[First published in the Yuba-Sutter Community Magazine]
Whether you're a plumber, a baker or a gardener, if you have a business, you need a website. Period. Do not presume that your product or service cannot be sold online or that only large businesses warrant having an online presence. We have long since moved beyond the bricks and mortar concept of the small business. We are almost twenty years into the Internet age and the rate of technological progress is accelerating.
To be literate today means to be able to read, write and have basic computer skills. Most people reach for their mobile device first to search for products and services rather than drag out the Yellow Pages. So not having a Web presence is like not having a telephone, and Google is the new mobile phone directory. It's really that simple.
So how do you go about getting a website? Who does such work: a Web Designer, a Web Developer? For me as a Developer/Designer, this is the hardest thing to explain to clients. The real answer is that you need both and most unqualified Web Designers have no understanding of the functional needs of even the simplest website; the converse is also true, most developers have little visual design knowledge. A true "Web Professional" will have both designers and developers on staff, because if they haven't, it means they are outsourcing half the work and this invariably leads to a failed website. Suffice to say, you do not ask your 14-year-old kid to do it for you, even if your business is your hobby.
Websites grow over time, just like businesses and have to be designed from the ground up with this reality in mind. This one fact necessitates the use of a strong foundation to build upon; in technical terms, a solid, proven framework for programming the business functionality into the website. It is common to call this a Web application, which is a more complex version of a static website. Even a routine contact form involves programming and testing. If a Web Designer tries to sell you on the idea of displaying your email address on a page and calling it a contact form, then don't be surprised when your email inbox overflows with spam. The reason for this is that spammers glean these email addresses using automated software. Hackers like to collect them as well.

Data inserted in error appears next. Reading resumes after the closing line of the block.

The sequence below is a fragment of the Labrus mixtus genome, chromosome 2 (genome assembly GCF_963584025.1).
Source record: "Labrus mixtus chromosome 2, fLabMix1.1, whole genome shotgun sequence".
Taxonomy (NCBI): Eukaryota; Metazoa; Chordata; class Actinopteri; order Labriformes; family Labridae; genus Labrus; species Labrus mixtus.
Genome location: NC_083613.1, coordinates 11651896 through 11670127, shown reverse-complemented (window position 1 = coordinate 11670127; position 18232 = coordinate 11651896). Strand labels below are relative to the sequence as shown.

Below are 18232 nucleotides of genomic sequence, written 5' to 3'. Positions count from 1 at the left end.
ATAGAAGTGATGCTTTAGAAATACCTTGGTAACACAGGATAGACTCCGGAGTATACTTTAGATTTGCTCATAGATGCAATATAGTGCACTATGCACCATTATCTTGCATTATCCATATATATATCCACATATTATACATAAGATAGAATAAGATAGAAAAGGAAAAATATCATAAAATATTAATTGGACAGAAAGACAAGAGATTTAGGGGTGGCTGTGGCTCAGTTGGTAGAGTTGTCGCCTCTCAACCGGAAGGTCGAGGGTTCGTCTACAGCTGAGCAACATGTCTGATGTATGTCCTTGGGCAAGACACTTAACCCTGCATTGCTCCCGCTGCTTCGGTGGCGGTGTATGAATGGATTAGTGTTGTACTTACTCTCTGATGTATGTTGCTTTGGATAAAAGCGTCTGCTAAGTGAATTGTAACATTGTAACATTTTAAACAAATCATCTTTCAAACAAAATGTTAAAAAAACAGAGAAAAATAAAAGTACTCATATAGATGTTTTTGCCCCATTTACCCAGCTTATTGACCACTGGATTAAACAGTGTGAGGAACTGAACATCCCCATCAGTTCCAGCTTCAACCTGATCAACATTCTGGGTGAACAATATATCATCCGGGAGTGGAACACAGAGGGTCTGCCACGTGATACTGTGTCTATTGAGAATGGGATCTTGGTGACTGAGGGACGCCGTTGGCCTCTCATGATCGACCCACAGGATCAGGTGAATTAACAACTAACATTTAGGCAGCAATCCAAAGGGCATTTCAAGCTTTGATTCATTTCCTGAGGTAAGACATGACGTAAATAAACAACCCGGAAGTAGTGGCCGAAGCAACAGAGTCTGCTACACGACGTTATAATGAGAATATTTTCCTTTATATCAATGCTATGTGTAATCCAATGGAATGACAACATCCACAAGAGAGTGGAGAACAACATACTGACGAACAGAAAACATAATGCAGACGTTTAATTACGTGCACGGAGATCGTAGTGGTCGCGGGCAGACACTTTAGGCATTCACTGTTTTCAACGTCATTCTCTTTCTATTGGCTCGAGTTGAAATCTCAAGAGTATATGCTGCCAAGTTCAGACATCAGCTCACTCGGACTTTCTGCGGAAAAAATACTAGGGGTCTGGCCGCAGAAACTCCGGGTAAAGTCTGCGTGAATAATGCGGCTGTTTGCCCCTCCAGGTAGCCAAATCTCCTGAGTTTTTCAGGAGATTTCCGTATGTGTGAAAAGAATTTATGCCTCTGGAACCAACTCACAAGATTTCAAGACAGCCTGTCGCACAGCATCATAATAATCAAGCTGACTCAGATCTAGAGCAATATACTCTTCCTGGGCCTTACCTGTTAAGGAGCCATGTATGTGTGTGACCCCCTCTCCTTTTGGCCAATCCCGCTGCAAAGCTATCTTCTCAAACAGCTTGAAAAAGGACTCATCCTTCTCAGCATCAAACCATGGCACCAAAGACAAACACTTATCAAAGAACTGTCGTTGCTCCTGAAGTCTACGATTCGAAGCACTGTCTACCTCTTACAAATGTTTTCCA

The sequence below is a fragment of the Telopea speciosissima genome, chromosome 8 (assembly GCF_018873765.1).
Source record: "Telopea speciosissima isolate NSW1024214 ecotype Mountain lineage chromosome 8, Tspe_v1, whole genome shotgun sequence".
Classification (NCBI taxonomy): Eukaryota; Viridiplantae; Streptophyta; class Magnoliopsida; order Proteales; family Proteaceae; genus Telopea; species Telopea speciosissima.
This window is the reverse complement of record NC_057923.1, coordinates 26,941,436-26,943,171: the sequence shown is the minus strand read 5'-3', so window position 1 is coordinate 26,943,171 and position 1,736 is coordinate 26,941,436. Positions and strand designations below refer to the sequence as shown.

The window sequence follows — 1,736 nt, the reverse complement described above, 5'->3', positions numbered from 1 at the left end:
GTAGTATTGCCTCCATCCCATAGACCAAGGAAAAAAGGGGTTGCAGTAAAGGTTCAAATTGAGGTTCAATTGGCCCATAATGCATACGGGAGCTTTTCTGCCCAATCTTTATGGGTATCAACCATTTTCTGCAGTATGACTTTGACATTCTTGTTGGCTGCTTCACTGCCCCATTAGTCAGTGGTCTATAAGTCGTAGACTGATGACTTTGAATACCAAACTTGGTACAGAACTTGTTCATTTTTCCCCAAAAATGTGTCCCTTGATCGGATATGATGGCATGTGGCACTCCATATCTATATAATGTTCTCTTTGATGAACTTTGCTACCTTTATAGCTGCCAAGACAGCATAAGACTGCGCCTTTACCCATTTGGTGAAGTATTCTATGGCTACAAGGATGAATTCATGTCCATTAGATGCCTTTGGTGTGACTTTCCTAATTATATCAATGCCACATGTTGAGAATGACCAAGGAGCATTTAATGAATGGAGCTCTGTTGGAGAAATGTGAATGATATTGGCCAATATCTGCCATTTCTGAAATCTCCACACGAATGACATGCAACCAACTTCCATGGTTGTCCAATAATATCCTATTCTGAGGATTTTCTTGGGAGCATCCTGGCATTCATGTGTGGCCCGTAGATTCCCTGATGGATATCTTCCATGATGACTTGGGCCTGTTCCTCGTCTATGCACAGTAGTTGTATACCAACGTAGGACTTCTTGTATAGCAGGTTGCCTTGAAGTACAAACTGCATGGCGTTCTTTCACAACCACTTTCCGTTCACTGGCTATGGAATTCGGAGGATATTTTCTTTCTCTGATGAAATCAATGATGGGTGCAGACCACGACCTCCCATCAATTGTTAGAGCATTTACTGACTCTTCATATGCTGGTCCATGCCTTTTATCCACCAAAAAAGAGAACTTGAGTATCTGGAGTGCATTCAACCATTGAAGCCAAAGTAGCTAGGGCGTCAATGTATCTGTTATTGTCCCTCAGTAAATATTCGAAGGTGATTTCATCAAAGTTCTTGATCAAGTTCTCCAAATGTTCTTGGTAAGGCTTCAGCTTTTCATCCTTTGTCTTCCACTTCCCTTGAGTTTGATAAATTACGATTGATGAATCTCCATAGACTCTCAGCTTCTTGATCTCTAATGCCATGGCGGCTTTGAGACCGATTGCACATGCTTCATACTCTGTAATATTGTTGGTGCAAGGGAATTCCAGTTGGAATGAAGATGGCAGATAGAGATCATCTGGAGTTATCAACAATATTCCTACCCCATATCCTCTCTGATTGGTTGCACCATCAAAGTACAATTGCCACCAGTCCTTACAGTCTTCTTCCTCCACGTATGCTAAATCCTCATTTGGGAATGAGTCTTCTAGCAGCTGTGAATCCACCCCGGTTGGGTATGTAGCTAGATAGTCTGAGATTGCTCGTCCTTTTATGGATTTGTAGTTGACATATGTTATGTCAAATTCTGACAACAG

Unfortunately for the small business person, there are a lot of fly-by-night "Web People" out there and it behooves the client to shop around and ask the right questions; a case of caveat emptor, or buyer beware. Before looking for someone to design and build your site, you absolutely have to pre-prepare the content yourself or with the assistance of a good content writer. The success of your website is largely dependent on the quality and relevance of your content. So too is SEO (Search Engine Optimization) and that is a skill in and of itself. Your content needs to be written with this in mind, therefore your content writer needs to understand SEO thoroughly. You can have the best looking website in the world but it's of little use if people can't find it.
One word of caution: when it comes to SEO, there are even more snake oil salesmen than "Web People". Go to a professional and don't be afraid to ask them about their qualifications. It's your buck. Unfortunately, the Web industry is still a young one and there are many trying to make their name in it. This does not mean they all produce quality results. Would you hire an apprentice electrician to wire your home, or an unqualified doctor to care for your family? Right now, anyone can set up and call himself a Web Designer and have no need for a license to ply their trade. A lot of the clients I meet for the first time have been already burned and are understandably wary.
So when you go to meet somebody to build your site, do not commit until you have had a chance to shop around. Let them make their pitch, gather your business requirements and draft a proposal for you, in writing. More importantly, ask to see samples of their work. Be sure to get the actual URLs (website addresses) of their past work so that someone more knowledgeable can look them over later. It's quite common for unscrupulous designers to show screen shots of work that is not their own, or not a complete functioning website.
It's actually better to have no website at all than to have one that makes your business look bad.